Nationwide refinery runs are still below their 5-year average with utilization across all PADDs well below 90%. While PADD 3 production crossed its 5-year average, it’s important to note that measure includes the “Snovid” shutdown of 2021 and throughput is still below the previous two years with utilization at 81%.

We will have to wait until next week to see if the FCC and SRU shutdowns at Flint Hills’ Corpus Christi refinery will have a material impact on the regions refining totals. Detail on the filing can be found on the Texas Commission on Environmental Quality website.

Update: the PCE data shows a decrease in US inflation to 2.4%, increasing the likelihood of a rate cut later this year. Energy futures continue drifting, unfazed.

Click here to download a PDF of today's TACenergy Market Talk, including all charts from the Weekly DOE Report.

Pivotal Week For Price Action
Pivotal Week For Price Action
Market TalkWednesday, Feb 28 2024

It’s Red Across The Board For Energy Prices So Far This Morning With The ‘Big Three’ Contracts All Trading Lower To Start The Day

It’s red across the board for energy prices so far this morning with the ‘big three’ contracts (RBOB, HO, WTI) all trading lower to start the day. Headlines are pointing to the rise in crude oil inventories as the reason for this morning’s pullback, but refined product futures are leading the way lower, each trading down 1% so far, while the crude oil benchmark is only down around .3%.

The American Petroleum Institute published their national inventory figures yesterday afternoon, estimating an 8+ million-barrel build in crude oil inventory across the country. Gasoline and diesel stocks are estimated to have dropped by 3.2 and .5 million barrels last week, respectively. The official report from the Department of Energy is due out at its regular time this morning (9:30 CST).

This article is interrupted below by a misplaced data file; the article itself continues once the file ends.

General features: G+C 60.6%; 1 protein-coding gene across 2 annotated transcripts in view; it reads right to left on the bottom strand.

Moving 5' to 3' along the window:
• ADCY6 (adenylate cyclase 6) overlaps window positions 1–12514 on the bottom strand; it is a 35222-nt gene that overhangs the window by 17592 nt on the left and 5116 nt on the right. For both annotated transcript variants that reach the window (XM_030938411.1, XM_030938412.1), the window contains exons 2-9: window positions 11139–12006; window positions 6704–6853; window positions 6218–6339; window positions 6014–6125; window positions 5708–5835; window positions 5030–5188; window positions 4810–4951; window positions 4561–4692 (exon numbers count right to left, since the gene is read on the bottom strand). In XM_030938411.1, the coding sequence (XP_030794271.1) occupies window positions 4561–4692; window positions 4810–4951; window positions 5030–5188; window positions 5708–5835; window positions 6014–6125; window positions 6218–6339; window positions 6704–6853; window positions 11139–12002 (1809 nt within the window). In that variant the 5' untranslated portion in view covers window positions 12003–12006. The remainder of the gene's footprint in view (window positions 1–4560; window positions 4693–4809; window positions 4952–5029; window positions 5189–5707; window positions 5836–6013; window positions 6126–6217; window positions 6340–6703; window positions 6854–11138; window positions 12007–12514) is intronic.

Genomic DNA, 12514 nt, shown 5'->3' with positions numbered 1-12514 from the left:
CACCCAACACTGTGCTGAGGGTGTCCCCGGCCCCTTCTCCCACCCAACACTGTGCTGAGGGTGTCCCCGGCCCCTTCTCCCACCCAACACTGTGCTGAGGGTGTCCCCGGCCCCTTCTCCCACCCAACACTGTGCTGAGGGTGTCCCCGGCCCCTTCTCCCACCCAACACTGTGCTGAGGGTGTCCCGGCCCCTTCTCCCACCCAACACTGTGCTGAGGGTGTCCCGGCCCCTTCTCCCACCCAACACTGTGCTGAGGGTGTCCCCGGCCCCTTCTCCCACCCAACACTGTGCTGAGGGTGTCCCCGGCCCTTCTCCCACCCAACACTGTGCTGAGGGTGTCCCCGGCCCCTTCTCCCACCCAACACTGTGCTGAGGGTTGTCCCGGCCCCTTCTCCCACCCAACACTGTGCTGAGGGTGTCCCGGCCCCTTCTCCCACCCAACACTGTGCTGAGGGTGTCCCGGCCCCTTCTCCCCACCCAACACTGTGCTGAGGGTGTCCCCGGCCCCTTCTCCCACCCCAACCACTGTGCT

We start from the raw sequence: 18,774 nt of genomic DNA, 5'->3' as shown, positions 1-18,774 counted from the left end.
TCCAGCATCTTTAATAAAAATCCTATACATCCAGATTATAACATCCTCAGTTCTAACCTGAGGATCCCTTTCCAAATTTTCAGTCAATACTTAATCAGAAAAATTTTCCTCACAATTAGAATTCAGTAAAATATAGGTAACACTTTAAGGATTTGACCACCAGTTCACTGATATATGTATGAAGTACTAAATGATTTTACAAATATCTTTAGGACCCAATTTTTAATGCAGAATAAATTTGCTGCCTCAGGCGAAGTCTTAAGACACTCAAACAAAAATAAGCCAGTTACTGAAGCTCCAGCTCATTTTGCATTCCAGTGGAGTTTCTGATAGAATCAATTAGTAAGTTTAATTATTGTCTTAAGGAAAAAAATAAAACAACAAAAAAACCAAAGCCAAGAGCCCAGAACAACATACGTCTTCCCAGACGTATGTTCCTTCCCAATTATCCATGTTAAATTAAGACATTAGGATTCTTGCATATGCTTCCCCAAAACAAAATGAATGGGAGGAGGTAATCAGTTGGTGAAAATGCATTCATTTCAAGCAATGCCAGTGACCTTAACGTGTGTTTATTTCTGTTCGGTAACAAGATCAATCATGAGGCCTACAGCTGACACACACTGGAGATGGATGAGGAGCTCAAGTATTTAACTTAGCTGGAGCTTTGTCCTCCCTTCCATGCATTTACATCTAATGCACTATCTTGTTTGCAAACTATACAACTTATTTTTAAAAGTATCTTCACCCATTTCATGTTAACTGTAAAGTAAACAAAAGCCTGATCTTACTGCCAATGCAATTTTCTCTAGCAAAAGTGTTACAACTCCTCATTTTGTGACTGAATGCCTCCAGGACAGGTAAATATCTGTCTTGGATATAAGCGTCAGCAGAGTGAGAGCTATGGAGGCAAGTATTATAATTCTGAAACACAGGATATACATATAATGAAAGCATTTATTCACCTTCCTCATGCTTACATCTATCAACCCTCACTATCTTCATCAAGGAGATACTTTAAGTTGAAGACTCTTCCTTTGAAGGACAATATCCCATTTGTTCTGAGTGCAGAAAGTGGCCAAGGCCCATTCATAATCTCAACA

OPEC’n’friends are rumored to be considering extending their voluntary production cuts into Q2 of this year in an effort to buoy market prices. These output reductions, reaching back to late 2022, are aimed at paring back global supply by about 2.2 million barrels per day and maintaining a price floor. On the flip side, knowledge of the suspended-yet-available production capacity and record US output is keeping a lid on prices.

How long can they keep it up? While the cartel’s de facto leader (Saudi Arabia) may be financially robust enough to sustain itself through reduced output indefinitely, that isn’t the case for other member countries. Late last year Angola announced it will be leaving OPEC, freeing itself to produce and market its oil as it wishes. This marks the fourth membership suspension over the past decade (Indonesia 2016, Qatar 2019, Ecuador 2020).

The spot price for Henry Hub natural gas hit a record low, exchanging hands for an average of $1.50 per MMBtu yesterday. A rise in production over the course of 2023 and above average temperatures this winter have pressured the benchmark to a price not seen in its 27-year history, much to Russia’s chagrin.

Click here to download a PDF of today's TACenergy Market Talk.